The Portable Church

On the final day of General Assembly, five individuals from across the country shared their reflections on two questions: What does it look like for the church to be on the edge of new possibilities? And, what does it look like for church to take those first steps into the crossing?

Here is a transcript of Susan Mattinson’s reflection:

I think the church on the edge of new possibilities can look like any number of things, so it’s hard to narrow it down to a small timeframe. I’ve chosen to display a comic that shows one church (of a sort) on the edge of new possibilities.

What does it look like for a church to be on the edge of new possibilities? Well, a church on the edge of new possibilities can look like a church being present at the border of its comfort zone. Where have we set the border of our comfort zones? How far away are they anchored? In order to recognize that we are on the edge, we have to recognize that there is an edge to move towards.—that there is some area or opportunity just outside our usual experience and our comfort zone. Once we acknowledge there is an edge somewhere, like the boundary between land and sea in the illustration, we can make a choice and leave our comfort zone and enter the comfort zone of another. We can invite the other into our comfort zone, or we can meet them somewhere in the middle.

What it means, in this case, would be holding a value for the other that leads to a willingness to compromise for the sake of forging a relationship. Closely related to that, a church on the edge of new possibilities looks like a church that is intrigued by the other rather than fearful of the other. A genuine and deliberate desire to know people, particularly people who are different from ourselves opens the doors to a rich and varied church community. Getting into the water would be to intentionally seek out and celebrate diversity in our church communities, whether that diversity is race, age, gender, culture or different faith experiences and different faith expressions.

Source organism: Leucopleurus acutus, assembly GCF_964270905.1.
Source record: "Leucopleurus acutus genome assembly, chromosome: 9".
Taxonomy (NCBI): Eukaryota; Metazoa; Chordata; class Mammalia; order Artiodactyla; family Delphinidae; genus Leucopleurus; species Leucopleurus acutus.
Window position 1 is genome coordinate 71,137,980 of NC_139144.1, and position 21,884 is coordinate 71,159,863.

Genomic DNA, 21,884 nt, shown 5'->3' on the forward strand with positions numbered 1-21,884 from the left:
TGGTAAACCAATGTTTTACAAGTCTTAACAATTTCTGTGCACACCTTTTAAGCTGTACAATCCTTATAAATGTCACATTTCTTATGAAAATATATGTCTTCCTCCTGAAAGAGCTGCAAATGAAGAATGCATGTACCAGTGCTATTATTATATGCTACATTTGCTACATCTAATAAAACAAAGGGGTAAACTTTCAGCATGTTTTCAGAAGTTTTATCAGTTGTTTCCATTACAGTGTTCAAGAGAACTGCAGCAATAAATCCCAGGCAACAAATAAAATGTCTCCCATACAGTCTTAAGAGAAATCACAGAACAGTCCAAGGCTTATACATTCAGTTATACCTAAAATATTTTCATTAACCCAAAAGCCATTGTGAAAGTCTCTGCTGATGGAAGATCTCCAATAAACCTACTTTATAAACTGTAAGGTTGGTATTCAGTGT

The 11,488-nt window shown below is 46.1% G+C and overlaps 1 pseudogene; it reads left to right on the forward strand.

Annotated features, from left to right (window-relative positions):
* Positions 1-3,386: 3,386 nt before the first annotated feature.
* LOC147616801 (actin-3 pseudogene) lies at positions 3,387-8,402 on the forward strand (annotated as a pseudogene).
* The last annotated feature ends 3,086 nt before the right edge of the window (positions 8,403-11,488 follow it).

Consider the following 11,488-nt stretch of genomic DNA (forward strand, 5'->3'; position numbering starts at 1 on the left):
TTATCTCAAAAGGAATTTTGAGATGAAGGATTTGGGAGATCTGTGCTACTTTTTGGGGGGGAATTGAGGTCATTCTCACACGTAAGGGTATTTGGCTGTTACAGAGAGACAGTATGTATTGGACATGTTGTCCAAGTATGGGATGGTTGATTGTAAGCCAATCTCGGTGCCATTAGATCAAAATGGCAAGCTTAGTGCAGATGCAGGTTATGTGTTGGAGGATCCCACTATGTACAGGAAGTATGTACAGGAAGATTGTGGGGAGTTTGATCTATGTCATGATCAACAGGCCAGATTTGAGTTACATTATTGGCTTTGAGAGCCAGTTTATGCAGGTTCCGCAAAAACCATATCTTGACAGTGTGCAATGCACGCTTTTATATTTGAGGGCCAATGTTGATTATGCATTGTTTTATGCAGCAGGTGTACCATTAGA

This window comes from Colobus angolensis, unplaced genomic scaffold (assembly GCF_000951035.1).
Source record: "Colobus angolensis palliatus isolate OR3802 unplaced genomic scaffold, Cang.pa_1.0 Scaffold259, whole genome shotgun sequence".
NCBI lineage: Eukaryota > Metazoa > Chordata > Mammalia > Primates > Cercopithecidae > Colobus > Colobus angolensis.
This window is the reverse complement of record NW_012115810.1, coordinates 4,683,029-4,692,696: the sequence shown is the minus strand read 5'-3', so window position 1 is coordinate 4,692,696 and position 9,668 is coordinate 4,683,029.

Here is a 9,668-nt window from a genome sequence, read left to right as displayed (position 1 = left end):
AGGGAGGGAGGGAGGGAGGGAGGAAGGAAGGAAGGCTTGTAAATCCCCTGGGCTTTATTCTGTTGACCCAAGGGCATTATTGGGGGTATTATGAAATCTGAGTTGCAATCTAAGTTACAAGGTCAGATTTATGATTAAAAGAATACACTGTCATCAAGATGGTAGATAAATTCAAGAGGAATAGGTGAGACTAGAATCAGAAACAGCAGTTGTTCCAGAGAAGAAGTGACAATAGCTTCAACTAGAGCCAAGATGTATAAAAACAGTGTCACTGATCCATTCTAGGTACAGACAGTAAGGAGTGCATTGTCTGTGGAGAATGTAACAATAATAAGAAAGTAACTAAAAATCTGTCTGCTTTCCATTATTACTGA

I titled this comic Portable Church. And that’s the importance of the distinction between the church as a people and the church as a structure: it’s hard to view the church as a structure as something that is portable. The reality, the actual people of the church are very portable. Even as large as our denomination is, the fact that General Assembly moves to a new location every year is one testament to the reality that we are indeed a portable church. We are able to move, and do move, to wherever God is calling us.  There’s not just one edge. It’s not just the church on the edge. I think there are many edges and many new possibilities.


About Susan Mattinson

Susan Mattinson is a newly minted graduate and attended General Assembly as a student representative of the Vancouver School of Theology.